History of Saracens

by Leana Kell

Saracens are a highly successful London based rugby union team, and currently the reigning champions of the Aviva Premiership and holders of the Anglo-Welsh Cup.

The club's name is said to come from the "endurance, enthusiasm and perceived invincibility of Saladin's desert warriors of the 12th century".

Founded in 1876, Centurion takes a look below at the history of the 'Sarries' who have developed into one of the most successful and well-respected rugby clubs in the world.

Early history

Founded in 1876 by the Old Boys from Philological School in Marylebone, London, the club's colours were established as black and red which were subsequently worn at the first fixture at Primrose Hill playing fields.

Saracens joined neighbouring club Crusaders in 1878, and by 1892, the club had moved from its original ground at Crown Lane in Southgate to Firs Farm, Winchmore Hill. The club played on nine different grounds before finally moving to Bramley Road for the 1939/40 season, although the war prevented play until 1945.

Saracens found it difficult to get games against first class sides as the facilities at Bramley Road were so poor. After their inaugural match against Blackheath they had to wait another nine years before Harlequins offered to include them on their fixture list.

The 70s, 80s & 90s

The seventies was a highly successful decade for Saracens with highlights including reaching the semi-finals of the National Cup. Memorable games at Bramley Road included a 1971 match against a select International XV, attracting a 5,000 strong crowd (the largest ever to watch a rugby union game in North London at the time) which ended Saracens 34, International XV 34. The Saracens also won the Middlesex Cup beating rivals Wasps in the final.

The 1980s brought some tough times for Saracens, but by 1989 things began to look up when in 1989 the club won the second division of the Courage League with a one hundred per cent record. The following year, now in the first division, Saracens finished a high fourth place in the league behind Wasps, Gloucester and Bath.

In 1992/93, a period of restructure saw Saracens relegated to the second division, but it wasn't long before the club was promoted once again to the first division at the end of the 1994/95 season.

The professional era

In 1995, former players David Wellman and Mike Smith worked on a complete rebrand of the club which would take Saracens professional. A benefactor was required in order to improve the ground and playing staff. Subsequently, the club gained financial backing from Nigel Wray and moved playing grounds to Enfield FC's ground. The season began well with a win against current favourites at the time, Leicester Tigers and finished a respectable seventh in the league.

A couple of years later at the start of the 1997/98 season, the club moved again to Watford for a ground share with Watford FC at the 22,000 seat Vicarage Road Stadium - their home for a further 16 years. The first match played was against Castres in the European Conference which ended in a 26-21 victory for Saracens. The club went on to win all but three games during the season and finished second in the Premiership which enabled them to make their debut appearance in the Tetley's Bitter Cup at Twickenham beating Wasps 48-18.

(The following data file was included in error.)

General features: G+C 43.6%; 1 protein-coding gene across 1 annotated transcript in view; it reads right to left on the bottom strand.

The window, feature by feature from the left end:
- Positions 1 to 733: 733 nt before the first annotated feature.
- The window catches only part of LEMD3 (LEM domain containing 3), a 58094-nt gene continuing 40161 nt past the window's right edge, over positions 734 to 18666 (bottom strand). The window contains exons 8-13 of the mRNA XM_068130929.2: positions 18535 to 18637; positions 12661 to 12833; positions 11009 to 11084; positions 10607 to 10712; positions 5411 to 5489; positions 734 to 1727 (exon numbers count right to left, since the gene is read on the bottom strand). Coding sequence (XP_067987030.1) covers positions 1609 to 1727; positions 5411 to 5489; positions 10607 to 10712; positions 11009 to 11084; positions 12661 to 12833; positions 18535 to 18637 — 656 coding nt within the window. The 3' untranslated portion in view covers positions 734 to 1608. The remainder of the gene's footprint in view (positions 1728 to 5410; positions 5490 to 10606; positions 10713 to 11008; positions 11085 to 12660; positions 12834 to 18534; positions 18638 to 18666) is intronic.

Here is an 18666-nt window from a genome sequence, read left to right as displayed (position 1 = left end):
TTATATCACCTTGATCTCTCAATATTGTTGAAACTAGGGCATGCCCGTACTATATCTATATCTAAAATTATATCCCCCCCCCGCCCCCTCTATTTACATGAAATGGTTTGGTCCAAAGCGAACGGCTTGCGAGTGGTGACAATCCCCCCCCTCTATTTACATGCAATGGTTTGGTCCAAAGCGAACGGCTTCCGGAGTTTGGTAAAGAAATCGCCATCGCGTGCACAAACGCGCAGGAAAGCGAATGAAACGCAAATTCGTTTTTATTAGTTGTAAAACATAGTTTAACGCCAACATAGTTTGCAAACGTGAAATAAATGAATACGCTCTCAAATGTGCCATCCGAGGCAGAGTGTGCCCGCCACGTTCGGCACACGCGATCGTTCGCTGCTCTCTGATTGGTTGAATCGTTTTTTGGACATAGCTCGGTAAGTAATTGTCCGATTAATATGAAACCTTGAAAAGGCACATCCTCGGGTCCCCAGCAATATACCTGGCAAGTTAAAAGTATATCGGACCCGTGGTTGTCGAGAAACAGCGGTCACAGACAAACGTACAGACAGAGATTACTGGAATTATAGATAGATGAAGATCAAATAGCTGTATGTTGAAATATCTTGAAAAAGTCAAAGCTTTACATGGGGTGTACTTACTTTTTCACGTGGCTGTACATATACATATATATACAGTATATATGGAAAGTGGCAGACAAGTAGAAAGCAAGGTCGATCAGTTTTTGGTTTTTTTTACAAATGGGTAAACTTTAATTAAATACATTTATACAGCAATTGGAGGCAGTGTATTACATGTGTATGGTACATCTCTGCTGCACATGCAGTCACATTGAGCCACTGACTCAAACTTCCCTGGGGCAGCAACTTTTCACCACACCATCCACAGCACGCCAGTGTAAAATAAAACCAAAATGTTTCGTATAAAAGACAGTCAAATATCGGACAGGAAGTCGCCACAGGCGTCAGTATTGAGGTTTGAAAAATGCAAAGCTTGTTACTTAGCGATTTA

The noughties

Over the next decade, some of the world's most famous rugby players such as Richard Hill, Thomas Caistengede and Kevin Sorrell all played for the Saracens, but it wasn't until the 2007/08 season that the club enjoyed success, once again reaching the final of the Heineken Cup.

In 2009, Former Springbok, Brendan Venter, took over from Eddie Jones and so began an transition at the club that saw Saracens become England's top side. Venter implemented a new culture at the club with a long-term goal of becoming England's finest club both on and off the pitch.

The new culture worked and in 2009/10, Saracens reached the Premiership final with a narrow defeat to Leicester Tigers placing them in second place in the Premiership. But they kept their goal in sight and by the end of the 2010/11 season, the 'Men in Black' as they were affectionately referred to, lifted their first ever league title in front of 80,000 fans at Twickenham.

Allianz Park

In January 2013, the Saracens opened Allianz Park, their current home located in North London. The state of the art stadium is the only one to be built to BREEM Excellent standards, blending seamlessly into the surrounding greenery of NW4. The Stadium also contains the world's first artificial turf pitch.

A further Premiership final came in 2014 under Mark McCall's leadership with Northampton Saints eventually taking the title after a nail-biting final. The club also reached their first ever European final that season, but lost to the Galaticos, Toulon, at the Millennium Stadium in Cardiff. But it wasn't long before the Saracens got their hands on not one but six domestic trophies in 2014/15, winning the League and Cup double!

On the pitch, Saracens are continuing to enjoy a period of unbridled success after a record breaking 2014/15 season and are currently top of the Aviva Premiership.

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